Have you read a good anecdote today? Start your FREE email English course now!

Find penpals and make new friends today!
not functional; not practical
full quiz correct answer

ESL Story: Do people still get married?

Front gardening I hate
Driving lessons
Learning to teach
Holiday in waiting
What''s your sense of direction like?
The scariest thing...?
Do people still get married?
The soccer world cup and ''Wibledon''
Difficult pairs: credible vs. credulous
Difficult pairs: loose vs. lose
Difficult pairs: listen vs. hear
Difficult pairs: people vs. person
Difficult pairs: speak vs. talk
Difficult Pairs: see vs. look
The behaviour of cats and dogs
Seriously though
Just me and English
From one extreme to the other
Are you a gestculatory sort of person?
Are you a TV or radio person?
Are you a nitpicker?
Putting your foot in it
The language of surprise
Have a nice cliché
The language of suspicion
The language of understanding
The language of ups and downs
The language of praise
The language of sleep
The language of sarcasm
The language of silence
The language of pessimism
The language of optimism
The language of relaxation
The language of work
The language of yes
The language of numbers
The language of army
Gerund or infinitive?
A born fiddler
How good is your Polish?
A matter of degree
The Knoblauch-Garlic Story
How to get to Heraklion?
Negotiating a Commission
What does it take to be a firefigher?
How to start a beauty salon?
How to make lambs suckle?
Hooked up
Don''t mess with the Russians
China Kid
China Kid (2)
A story behind a family tree
A story behind a family tree (2)
A story behind a family tree (3)
English Language Exercises 2206 English Exercises
This English grammar test package will help you learn new phrases, idioms, expressions and grammar structures every single day. And you won't even have to cram any grammar rules or vocabulary words into your head. Instead, you will be absorbing bits and pieces of the English language almost without realizing it.
English as a second language
Pimsleur English for Speakers of Haitian Creole Pimsleur English for Speakers of Haitian Creole
Learn English through this unique audio course! No grammar exercises, no boring English classes. How did you learn your native language? You can learn English the same way! Try this EFL/ESL audio comprehensive program and you will make progress fast.
There are two melodies currently running through my mind and craving my attention. The first is the song: I''m getting married in the morning sung by Alfred Dolittle in the musical My Fair Lady based on the play by George Bernard Shaw. A certain Professor Higgins, a Professor of Linguistics has taken into his mind the idea of turning Eliza Dolittle, an uneducated London Flower Girl into a well spoken young lady.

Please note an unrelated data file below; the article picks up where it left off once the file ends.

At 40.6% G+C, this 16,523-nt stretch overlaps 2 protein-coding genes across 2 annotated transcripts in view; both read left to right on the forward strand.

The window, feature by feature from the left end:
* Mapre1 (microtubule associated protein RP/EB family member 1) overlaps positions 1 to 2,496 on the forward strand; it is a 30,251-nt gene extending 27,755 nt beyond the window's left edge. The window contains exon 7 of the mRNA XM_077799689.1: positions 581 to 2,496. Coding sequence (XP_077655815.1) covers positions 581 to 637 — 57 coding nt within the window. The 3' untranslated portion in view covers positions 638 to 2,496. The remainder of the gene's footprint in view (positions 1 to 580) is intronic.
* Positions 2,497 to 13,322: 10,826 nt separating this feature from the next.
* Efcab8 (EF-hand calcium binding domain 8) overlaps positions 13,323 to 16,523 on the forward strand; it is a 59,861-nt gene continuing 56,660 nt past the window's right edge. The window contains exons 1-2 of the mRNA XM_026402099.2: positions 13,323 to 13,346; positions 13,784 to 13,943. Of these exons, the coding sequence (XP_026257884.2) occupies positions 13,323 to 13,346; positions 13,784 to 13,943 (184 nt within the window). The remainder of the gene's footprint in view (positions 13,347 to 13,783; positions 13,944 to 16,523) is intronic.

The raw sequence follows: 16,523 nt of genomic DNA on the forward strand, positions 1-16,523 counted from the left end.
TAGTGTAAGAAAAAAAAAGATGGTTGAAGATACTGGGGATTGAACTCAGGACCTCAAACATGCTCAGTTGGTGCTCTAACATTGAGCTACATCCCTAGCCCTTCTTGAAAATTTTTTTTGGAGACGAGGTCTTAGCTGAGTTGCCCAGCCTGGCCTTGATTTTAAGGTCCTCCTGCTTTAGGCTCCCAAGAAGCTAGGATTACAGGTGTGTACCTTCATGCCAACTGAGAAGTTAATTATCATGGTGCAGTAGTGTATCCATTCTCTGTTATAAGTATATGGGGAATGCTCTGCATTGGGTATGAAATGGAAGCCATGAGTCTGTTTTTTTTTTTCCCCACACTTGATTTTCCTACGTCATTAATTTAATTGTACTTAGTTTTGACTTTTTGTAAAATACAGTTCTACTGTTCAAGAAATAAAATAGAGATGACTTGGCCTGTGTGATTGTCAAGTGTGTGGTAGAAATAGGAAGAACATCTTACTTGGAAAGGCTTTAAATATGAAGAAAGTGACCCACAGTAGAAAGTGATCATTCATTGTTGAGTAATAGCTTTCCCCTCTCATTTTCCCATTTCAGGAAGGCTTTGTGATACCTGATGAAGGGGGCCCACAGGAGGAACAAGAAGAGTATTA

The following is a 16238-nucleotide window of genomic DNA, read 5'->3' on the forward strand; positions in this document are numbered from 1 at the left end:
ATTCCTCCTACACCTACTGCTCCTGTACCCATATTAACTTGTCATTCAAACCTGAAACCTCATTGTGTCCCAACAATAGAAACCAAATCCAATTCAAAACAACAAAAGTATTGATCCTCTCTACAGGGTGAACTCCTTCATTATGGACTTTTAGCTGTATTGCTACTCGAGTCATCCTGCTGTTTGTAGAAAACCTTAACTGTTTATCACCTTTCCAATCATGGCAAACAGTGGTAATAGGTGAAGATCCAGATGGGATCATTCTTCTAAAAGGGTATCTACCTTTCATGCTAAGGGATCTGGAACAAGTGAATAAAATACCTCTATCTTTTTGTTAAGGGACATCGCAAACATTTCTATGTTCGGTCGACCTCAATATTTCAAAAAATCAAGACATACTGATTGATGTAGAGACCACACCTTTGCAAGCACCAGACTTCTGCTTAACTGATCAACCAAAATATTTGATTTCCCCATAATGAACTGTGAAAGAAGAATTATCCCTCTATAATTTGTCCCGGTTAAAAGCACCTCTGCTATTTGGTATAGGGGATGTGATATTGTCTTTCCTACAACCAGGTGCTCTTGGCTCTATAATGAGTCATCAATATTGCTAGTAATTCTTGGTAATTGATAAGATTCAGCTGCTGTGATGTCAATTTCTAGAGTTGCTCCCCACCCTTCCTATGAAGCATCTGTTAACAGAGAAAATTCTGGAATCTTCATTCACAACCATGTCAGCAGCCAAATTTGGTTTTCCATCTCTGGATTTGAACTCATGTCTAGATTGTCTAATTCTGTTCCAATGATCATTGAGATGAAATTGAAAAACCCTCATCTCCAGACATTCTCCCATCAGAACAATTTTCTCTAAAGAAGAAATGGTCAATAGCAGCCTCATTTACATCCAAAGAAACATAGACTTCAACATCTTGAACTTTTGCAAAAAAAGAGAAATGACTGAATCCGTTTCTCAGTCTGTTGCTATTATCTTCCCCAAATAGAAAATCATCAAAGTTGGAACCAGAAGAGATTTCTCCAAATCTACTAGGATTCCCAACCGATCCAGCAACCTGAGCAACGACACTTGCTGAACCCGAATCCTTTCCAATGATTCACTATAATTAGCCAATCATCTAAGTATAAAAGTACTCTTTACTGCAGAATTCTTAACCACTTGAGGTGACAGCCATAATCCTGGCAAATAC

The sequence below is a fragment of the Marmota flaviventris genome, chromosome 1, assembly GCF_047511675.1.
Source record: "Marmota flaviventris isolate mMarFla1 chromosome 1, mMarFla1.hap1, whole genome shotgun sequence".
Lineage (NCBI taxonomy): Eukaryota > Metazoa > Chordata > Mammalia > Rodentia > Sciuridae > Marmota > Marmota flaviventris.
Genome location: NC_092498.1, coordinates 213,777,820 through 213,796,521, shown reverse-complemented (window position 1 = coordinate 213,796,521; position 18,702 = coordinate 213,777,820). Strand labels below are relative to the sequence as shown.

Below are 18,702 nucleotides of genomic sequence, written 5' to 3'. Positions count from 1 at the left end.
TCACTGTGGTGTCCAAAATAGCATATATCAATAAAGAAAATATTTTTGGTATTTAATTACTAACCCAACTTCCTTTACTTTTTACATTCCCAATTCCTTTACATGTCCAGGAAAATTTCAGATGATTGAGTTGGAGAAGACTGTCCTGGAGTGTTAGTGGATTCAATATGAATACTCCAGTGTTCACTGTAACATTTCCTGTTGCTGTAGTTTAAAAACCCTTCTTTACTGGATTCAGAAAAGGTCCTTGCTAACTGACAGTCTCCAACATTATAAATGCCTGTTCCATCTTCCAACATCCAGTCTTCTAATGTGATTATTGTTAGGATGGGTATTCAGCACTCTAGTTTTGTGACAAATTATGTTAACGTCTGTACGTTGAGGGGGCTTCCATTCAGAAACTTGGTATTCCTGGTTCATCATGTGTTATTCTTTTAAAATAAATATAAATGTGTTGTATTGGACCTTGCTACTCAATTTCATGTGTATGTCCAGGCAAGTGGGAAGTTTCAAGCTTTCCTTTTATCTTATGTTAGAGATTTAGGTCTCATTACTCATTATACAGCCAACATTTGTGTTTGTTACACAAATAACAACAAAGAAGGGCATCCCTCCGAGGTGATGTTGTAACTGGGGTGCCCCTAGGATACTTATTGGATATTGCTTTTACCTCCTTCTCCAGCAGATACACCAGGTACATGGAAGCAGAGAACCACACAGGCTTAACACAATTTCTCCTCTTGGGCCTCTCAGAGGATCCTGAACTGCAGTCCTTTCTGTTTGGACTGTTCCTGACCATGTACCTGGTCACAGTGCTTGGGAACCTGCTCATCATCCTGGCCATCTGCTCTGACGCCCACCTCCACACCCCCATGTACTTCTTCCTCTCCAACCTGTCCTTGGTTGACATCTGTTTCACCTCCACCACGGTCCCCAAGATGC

Entertaining English Usage EssaysPrintable, photocopiable and clearly structured format
Designed for teachers and individual learners
For use in a classroom, at home, on your PC or anywhere

In the course of his tuition he discovers that her father, Alfred has not ever got married to Eliza''s mother. Hence the rumbustious song quoted above. The other is a line from Cole Porter''s musical of 1934 "Anything Goes":

In olden days a glimpse of stocking was looked on as something shocking but now, God knows, anything goes.

Are you still with me? Fine. I''ll come to the point. A couple of weeks ago I was on a cruise and one of the places we visited was St Petersburg. On one of the three days there we saw several young couples about to get married. On every street corner, well allow for a bit of exaggeration, smartly dressed young men and beautiful young women in white were hurrying through the streets. White dresses billowed in the wind and rain and white veils flapped everywhere. And I thought well maybe marriage is making a return! And that''s the reason for my two musical quotations showing how things change in society and sometimes turn full circle. Of course it could only be in Russia!

Nowadays couples do live together without getting married. In the past this was referred to as living in sin. And if this couple had children they would be referred to as children born out of wedlock. But now Heaven knows, anything goes! Ironically we now have same sex marriages.

Today on forms you have to give the name not of your husband/wife/spouse but your partner. Some men/women tentatively introduce their partner and then if that person is of the same sex, they quickly add business partner. As I say, couples do not get married but go through the elaborate performance of adding their names together. So you have John and Mary Orsmsby-Gore-Hamilton as if they are trying to create an air of respectability. Today we say that John and Mary are happily partnered instead of happily married.

What is the trend in your country? Do people still get married? I make no judgement - I merely describe things as they are. I won''t go on any more for fear of sounding like a G.O.M. What do you think those letters stand for? I''ll leave that question hanging in the air.

If you want to share your thoughts on this story, click on the forum link below: Do people still get married?

If you have any English grammar or vocabulary questions,
please post them on this English Grammar Forum.

Next:ESL Story: The soccer world cup and ''Wibledon''

Author: Alan Townend

ESL/EFL Worksheets for Students and Teachers
Your English Test Package will help you learn new phrases, idioms, expressions and English grammar structures every single day. And you won't even have to cram any grammar rules or vocabulary words into your head! Instead, you will be absorbing bits and pieces of the English language almost without realizing it. This worksheet package is the only printable English test collection currently available on the Internet. It contains 2206 ESL/EFL Tests covering a wide variety of topics and grammatical points.

  copyright © 2003—2022 english-test.net  
Get FREE English course via e-mail